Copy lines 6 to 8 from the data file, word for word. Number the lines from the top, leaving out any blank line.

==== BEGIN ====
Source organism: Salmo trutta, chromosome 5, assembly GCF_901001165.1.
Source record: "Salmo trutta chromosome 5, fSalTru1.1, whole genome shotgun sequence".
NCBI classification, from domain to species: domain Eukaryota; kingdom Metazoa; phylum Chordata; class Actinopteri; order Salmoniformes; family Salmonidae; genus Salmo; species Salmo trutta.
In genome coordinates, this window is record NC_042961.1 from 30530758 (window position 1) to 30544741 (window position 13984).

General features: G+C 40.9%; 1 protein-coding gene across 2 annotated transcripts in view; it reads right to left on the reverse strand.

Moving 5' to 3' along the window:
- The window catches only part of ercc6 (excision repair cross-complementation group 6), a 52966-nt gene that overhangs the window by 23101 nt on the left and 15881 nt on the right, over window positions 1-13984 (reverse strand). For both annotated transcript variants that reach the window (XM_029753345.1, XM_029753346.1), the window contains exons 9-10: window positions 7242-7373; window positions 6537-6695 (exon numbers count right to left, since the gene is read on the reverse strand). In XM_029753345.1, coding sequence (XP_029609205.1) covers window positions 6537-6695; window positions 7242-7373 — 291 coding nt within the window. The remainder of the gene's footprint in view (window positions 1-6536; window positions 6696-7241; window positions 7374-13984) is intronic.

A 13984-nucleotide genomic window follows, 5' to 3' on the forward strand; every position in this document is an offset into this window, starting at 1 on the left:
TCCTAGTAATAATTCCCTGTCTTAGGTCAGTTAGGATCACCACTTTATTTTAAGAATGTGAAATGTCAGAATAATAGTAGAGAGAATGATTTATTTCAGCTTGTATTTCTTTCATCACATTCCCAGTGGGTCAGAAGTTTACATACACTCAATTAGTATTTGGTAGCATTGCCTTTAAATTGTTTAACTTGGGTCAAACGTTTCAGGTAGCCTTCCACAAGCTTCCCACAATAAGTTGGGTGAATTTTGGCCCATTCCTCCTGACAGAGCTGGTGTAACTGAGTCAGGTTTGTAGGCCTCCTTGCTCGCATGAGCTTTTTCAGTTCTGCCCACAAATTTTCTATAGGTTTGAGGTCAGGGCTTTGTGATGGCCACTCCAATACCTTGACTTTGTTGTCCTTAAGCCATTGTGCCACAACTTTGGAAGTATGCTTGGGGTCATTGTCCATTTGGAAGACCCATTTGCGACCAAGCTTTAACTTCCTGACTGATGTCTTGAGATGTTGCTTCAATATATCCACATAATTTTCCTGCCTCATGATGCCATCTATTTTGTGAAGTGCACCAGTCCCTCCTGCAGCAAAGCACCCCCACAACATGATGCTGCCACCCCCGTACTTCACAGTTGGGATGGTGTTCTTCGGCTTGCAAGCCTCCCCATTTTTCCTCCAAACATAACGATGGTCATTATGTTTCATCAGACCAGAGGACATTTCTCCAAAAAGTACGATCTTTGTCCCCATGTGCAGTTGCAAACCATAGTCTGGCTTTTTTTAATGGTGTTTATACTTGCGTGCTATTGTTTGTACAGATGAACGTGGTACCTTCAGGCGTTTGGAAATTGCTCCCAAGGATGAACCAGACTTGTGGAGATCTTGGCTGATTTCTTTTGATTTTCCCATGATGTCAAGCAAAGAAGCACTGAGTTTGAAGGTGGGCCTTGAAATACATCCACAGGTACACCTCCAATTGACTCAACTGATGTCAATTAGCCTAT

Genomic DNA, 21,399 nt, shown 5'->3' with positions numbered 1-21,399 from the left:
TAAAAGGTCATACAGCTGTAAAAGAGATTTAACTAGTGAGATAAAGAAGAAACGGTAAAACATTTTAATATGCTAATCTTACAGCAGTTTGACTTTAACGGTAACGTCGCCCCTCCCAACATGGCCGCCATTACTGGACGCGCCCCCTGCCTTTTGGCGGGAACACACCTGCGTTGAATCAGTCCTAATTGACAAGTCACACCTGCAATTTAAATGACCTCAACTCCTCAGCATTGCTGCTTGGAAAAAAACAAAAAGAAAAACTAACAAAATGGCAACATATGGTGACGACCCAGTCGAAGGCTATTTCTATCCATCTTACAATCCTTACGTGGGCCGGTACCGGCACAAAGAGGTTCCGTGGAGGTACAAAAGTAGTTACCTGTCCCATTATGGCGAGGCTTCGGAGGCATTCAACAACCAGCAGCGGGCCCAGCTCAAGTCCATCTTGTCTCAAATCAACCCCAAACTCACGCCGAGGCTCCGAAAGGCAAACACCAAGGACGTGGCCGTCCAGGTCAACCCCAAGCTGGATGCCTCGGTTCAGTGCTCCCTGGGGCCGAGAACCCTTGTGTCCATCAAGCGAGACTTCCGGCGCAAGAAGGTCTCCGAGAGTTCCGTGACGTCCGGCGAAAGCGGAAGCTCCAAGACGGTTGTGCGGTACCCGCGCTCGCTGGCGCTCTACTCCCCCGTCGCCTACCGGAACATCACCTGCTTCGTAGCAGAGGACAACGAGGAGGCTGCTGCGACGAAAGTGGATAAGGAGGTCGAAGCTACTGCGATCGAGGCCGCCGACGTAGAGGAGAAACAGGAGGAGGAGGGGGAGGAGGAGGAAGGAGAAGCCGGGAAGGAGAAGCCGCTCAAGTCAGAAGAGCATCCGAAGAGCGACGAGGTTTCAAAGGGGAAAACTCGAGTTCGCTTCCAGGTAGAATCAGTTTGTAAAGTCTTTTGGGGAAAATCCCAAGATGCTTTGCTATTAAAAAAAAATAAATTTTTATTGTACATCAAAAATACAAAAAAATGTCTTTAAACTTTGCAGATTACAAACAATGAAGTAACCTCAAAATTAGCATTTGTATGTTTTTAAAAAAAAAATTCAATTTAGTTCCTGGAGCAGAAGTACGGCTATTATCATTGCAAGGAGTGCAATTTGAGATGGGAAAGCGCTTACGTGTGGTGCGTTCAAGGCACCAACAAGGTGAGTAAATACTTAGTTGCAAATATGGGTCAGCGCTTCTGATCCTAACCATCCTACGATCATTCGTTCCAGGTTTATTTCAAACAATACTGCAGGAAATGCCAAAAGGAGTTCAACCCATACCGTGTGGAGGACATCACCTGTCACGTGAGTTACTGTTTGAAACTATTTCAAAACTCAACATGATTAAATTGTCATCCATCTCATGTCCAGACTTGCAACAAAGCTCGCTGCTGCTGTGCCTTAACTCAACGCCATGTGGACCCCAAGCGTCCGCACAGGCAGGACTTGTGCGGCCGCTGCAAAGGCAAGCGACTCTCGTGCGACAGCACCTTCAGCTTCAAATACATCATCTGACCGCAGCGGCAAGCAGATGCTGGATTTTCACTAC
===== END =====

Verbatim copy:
Moving 5' to 3' along the window:
- The window catches only part of ercc6 (excision repair cross-complementation group 6), a 52966-nt gene that overhangs the window by 23101 nt on the left and 15881 nt on the right, over window positions 1-13984 (reverse strand). For both annotated transcript variants that reach the window (XM_029753345.1, XM_029753346.1), the window contains exons 9-10: window positions 7242-7373; window positions 6537-6695 (exon numbers count right to left, since the gene is read on the reverse strand). In XM_029753345.1, coding sequence (XP_029609205.1) covers window positions 6537-6695; window positions 7242-7373 — 291 coding nt within the window. The remainder of the gene's footprint in view (window positions 1-6536; window positions 6696-7241; window positions 7374-13984) is intronic.

A 13984-nucleotide genomic window follows, 5' to 3' on the forward strand; every position in this document is an offset into this window, starting at 1 on the left: